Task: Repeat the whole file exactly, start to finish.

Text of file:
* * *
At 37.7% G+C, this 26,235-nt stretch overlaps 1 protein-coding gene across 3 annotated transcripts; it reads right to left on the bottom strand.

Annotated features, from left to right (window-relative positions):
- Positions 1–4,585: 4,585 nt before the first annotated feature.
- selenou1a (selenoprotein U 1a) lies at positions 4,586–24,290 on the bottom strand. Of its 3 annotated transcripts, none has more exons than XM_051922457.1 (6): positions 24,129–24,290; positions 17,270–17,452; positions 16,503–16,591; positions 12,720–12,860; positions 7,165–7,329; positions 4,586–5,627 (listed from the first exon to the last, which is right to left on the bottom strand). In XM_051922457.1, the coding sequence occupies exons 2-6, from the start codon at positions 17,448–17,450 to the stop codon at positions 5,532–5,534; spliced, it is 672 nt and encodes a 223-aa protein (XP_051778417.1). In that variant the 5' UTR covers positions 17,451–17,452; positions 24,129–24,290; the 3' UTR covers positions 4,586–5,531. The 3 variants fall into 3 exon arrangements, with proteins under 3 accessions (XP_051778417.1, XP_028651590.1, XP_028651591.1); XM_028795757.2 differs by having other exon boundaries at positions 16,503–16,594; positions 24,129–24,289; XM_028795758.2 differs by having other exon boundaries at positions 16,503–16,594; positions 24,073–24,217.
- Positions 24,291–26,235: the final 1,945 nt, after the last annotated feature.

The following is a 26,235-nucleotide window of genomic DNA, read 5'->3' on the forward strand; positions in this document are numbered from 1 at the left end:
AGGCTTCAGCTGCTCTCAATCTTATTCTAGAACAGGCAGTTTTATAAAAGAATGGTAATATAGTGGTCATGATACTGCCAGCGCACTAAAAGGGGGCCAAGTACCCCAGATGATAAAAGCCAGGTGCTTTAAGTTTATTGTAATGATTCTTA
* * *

At 37.7% G+C, this 26,235-nt stretch overlaps 1 protein-coding gene across 3 annotated transcripts; it reads right to left on the bottom strand.

Annotated features, from left to right (window-relative positions):
- Positions 1–4,585: 4,585 nt before the first annotated feature.
- selenou1a (selenoprotein U 1a) lies at positions 4,586–24,290 on the bottom strand. Of its 3 annotated transcripts, none has more exons than XM_051922457.1 (6): positions 24,129–24,290; positions 17,270–17,452; positions 16,503–16,591; positions 12,720–12,860; positions 7,165–7,329; positions 4,586–5,627 (listed from the first exon to the last, which is right to left on the bottom strand). In XM_051922457.1, the coding sequence occupies exons 2-6, from the start codon at positions 17,448–17,450 to the stop codon at positions 5,532–5,534; spliced, it is 672 nt and encodes a 223-aa protein (XP_051778417.1). In that variant the 5' UTR covers positions 17,451–17,452; positions 24,129–24,290; the 3' UTR covers positions 4,586–5,531. The 3 variants fall into 3 exon arrangements, with proteins under 3 accessions (XP_051778417.1, XP_028651590.1, XP_028651591.1); XM_028795757.2 differs by having other exon boundaries at positions 16,503–16,594; positions 24,129–24,289; XM_028795758.2 differs by having other exon boundaries at positions 16,503–16,594; positions 24,073–24,217.
- Positions 24,291–26,235: the final 1,945 nt, after the last annotated feature.

The following is a 26,235-nucleotide window of genomic DNA, read 5'->3' on the forward strand; positions in this document are numbered from 1 at the left end:
AGGCTTCAGCTGCTCTCAATCTTATTCTAGAACAGGCAGTTTTATAAAAGAATGGTAATATAGTGGTCATGATACTGCCAGCGCACTAAAAGGGGGCCAAGTACCCCAGATGATAAAAGCCAGGTGCTTTAAGTTTATTGTAATGATTCTTA